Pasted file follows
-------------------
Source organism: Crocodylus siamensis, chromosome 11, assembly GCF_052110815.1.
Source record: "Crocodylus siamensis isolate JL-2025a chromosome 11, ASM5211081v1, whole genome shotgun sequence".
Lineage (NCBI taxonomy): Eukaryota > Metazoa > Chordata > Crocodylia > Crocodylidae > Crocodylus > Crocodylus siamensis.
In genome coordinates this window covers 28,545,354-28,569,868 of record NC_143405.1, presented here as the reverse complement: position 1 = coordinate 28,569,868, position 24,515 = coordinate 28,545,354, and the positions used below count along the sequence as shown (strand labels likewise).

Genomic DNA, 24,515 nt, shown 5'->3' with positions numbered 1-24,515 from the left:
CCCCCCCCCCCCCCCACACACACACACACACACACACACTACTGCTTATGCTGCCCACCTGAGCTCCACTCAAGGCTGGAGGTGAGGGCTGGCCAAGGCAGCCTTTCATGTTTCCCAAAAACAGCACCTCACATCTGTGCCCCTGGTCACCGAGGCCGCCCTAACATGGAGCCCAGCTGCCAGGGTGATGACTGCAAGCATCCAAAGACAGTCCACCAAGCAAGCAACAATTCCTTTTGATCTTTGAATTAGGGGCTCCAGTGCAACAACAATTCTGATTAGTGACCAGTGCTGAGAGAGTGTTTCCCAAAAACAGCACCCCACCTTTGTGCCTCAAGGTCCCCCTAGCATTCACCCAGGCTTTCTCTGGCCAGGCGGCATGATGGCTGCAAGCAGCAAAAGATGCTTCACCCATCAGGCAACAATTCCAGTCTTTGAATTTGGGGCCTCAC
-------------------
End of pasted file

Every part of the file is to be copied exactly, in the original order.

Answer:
Source organism: Crocodylus siamensis, chromosome 11, assembly GCF_052110815.1.
Source record: "Crocodylus siamensis isolate JL-2025a chromosome 11, ASM5211081v1, whole genome shotgun sequence".
Lineage (NCBI taxonomy): Eukaryota > Metazoa > Chordata > Crocodylia > Crocodylidae > Crocodylus > Crocodylus siamensis.
In genome coordinates this window covers 28,545,354-28,569,868 of record NC_143405.1, presented here as the reverse complement: position 1 = coordinate 28,569,868, position 24,515 = coordinate 28,545,354, and the positions used below count along the sequence as shown (strand labels likewise).

Genomic DNA, 24,515 nt, shown 5'->3' with positions numbered 1-24,515 from the left:
CCCCCCCCCCCCCCCACACACACACACACACACACACACTACTGCTTATGCTGCCCACCTGAGCTCCACTCAAGGCTGGAGGTGAGGGCTGGCCAAGGCAGCCTTTCATGTTTCCCAAAAACAGCACCTCACATCTGTGCCCCTGGTCACCGAGGCCGCCCTAACATGGAGCCCAGCTGCCAGGGTGATGACTGCAAGCATCCAAAGACAGTCCACCAAGCAAGCAACAATTCCTTTTGATCTTTGAATTAGGGGCTCCAGTGCAACAACAATTCTGATTAGTGACCAGTGCTGAGAGAGTGTTTCCCAAAAACAGCACCCCACCTTTGTGCCTCAAGGTCCCCCTAGCATTCACCCAGGCTTTCTCTGGCCAGGCGGCATGATGGCTGCAAGCAGCAAAAGATGCTTCACCCATCAGGCAACAATTCCAGTCTTTGAATTTGGGGCCTCAC